During the Reagan administration, then U.S. education secretary Bill Bennett referred to the independent and collective forces of school superintendents, schools boards, and district staff as the Education “BLOB” in a national op-ed. While the term is offensive to some, his message has merit. Oft times, school superintendents and their school boards and their central staffers engage in seemingly worthwhile activities that drain the energy, resources, and the very life out of a school district–especially its schools and classrooms. These activities frequently feather a person’s power base or job security, or even a re-election campaign–but few of these energy drainers actually improve student achievement and the work of teachers and students.
Earlier this month, I asked our Fellows in the Illinois Superintendents Preparation Academy to study a research work sponsored and published by MCREL to help them prepare to minimize this education “blob” effect. Through Marzano and other researchers, MCREL provided some positive correlates of the superintendent effect with student achievement. Through their review of more than 2,700 school districts serving approximately 3.4 million kids, here is what they found in terms of positive correlation:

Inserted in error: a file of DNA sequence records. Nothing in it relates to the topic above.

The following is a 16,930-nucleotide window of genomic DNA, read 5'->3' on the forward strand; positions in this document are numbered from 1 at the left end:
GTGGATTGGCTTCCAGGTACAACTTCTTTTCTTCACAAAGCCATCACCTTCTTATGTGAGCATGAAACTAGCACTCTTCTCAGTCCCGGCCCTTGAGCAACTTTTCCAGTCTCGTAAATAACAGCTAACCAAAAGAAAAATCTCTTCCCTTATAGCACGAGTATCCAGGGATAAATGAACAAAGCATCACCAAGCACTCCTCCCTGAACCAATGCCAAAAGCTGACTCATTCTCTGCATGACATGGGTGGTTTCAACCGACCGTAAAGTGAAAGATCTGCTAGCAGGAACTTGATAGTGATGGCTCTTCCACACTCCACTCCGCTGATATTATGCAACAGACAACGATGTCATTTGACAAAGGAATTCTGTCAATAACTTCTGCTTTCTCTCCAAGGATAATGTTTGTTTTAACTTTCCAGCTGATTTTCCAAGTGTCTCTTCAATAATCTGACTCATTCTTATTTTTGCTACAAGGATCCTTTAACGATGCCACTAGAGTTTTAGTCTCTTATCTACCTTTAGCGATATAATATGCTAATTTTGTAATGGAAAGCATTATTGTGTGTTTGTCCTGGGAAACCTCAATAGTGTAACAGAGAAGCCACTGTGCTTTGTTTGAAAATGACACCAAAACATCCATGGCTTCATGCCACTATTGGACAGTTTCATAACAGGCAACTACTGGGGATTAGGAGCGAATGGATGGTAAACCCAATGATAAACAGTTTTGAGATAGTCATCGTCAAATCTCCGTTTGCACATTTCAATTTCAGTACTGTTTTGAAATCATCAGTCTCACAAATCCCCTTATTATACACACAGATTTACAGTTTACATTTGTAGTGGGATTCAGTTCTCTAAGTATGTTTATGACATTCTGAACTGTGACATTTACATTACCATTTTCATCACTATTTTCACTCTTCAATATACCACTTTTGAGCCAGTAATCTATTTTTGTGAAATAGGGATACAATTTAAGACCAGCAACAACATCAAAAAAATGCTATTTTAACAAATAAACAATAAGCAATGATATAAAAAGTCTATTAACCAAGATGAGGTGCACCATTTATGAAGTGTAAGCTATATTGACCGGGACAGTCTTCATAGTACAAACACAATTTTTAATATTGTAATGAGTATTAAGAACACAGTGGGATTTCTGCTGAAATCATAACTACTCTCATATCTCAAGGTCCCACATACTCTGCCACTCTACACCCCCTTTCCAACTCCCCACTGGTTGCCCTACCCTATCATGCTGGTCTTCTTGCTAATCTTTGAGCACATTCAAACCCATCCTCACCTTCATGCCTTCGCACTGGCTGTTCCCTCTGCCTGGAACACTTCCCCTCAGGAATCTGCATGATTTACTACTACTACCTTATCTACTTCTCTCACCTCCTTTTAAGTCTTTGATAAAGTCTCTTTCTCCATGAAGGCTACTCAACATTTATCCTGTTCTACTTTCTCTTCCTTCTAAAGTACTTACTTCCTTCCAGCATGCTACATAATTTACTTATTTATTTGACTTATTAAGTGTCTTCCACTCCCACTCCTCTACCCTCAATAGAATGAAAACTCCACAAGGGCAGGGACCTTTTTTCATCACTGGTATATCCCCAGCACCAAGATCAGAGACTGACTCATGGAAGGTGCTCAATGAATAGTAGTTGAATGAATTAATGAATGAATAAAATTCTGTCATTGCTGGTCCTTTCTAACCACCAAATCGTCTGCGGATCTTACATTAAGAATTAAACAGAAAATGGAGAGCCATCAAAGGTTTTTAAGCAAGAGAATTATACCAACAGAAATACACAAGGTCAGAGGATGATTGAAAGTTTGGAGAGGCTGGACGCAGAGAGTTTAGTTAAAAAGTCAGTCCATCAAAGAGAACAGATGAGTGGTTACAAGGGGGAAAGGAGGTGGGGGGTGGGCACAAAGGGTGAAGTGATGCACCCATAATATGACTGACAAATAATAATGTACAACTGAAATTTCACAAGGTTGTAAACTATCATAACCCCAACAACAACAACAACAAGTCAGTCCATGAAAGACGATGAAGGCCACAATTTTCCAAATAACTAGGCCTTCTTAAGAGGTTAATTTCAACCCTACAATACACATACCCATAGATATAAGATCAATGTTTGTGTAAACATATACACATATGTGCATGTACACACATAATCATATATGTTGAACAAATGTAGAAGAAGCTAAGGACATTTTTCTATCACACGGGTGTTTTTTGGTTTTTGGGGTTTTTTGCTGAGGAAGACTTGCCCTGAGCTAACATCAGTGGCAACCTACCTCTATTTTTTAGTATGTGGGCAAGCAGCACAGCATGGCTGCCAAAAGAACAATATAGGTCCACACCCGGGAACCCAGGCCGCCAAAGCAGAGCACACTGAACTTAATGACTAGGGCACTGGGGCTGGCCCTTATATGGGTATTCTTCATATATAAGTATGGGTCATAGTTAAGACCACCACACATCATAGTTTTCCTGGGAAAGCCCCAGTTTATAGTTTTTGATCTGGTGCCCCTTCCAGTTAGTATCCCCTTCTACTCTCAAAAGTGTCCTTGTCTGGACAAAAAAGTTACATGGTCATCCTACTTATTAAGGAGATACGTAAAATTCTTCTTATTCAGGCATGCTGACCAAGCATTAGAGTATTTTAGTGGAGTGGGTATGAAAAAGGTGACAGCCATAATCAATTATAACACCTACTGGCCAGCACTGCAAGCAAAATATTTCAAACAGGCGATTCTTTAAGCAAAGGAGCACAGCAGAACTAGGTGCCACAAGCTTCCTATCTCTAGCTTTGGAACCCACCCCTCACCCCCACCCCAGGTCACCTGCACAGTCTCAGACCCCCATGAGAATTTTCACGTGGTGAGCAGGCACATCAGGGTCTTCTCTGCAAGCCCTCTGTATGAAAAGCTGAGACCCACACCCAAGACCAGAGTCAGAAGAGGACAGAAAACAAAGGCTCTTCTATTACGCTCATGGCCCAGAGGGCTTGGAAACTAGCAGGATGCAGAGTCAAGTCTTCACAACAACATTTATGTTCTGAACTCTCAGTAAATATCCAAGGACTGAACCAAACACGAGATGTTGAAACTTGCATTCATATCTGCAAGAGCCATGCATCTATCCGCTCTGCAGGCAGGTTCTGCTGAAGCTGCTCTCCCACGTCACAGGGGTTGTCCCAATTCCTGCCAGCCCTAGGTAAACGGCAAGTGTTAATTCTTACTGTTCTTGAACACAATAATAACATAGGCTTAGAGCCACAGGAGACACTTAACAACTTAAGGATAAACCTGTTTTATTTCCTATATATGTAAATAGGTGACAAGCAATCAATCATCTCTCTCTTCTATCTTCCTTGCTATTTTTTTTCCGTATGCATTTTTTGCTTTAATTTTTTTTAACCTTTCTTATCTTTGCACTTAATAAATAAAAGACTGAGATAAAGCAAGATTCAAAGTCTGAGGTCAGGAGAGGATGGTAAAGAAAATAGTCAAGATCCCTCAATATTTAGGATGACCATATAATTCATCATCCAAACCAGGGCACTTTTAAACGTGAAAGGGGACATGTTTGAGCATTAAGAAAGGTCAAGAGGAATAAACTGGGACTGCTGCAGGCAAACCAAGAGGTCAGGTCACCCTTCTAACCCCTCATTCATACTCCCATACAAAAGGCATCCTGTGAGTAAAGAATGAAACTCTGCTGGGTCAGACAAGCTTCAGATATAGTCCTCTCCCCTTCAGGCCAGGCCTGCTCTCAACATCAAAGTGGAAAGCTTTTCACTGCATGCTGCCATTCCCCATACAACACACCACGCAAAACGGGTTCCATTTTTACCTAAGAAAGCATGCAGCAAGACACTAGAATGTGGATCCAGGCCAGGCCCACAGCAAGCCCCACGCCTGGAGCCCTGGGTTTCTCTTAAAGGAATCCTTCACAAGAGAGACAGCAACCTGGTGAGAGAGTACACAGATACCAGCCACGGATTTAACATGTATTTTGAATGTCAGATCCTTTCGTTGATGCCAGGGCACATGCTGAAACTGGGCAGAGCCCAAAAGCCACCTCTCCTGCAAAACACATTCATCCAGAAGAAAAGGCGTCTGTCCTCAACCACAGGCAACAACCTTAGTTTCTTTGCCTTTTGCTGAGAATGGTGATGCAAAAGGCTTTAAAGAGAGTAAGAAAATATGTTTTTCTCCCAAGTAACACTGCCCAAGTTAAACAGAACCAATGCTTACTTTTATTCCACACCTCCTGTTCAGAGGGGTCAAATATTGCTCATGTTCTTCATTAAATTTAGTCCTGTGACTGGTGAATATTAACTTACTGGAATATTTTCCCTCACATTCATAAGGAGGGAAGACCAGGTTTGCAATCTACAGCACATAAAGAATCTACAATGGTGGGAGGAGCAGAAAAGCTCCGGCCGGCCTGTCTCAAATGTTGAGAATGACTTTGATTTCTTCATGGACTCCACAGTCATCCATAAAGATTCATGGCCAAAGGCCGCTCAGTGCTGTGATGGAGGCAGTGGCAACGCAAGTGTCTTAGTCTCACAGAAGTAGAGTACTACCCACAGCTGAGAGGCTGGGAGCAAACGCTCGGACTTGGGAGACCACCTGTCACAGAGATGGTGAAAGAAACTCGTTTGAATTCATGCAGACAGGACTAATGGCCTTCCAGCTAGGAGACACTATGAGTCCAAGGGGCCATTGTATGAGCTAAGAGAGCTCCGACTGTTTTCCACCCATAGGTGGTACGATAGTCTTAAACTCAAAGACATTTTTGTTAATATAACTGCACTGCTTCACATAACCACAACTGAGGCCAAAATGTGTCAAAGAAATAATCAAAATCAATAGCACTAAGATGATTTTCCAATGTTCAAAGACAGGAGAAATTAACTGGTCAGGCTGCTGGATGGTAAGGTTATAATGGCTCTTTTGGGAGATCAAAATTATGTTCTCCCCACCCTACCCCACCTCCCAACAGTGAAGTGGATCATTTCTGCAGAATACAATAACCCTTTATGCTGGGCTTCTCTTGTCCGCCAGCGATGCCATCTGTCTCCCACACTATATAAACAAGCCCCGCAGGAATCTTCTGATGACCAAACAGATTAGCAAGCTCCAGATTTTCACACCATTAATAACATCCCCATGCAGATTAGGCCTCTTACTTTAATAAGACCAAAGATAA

superintendent tenure +.17
school autonomy +.28
principal leadership +.25
monitoring progress +.27
school board alignment & support +29
non-negotiable goals +.33
people involved in goal setting +.24
While positive correlations are not statistically “causal” these are themes of work and effort that can help a superintendent and his/her school board and central staff focus efforts on what can facilitate the acceleration of student achievement and supports for teachers and their work with students.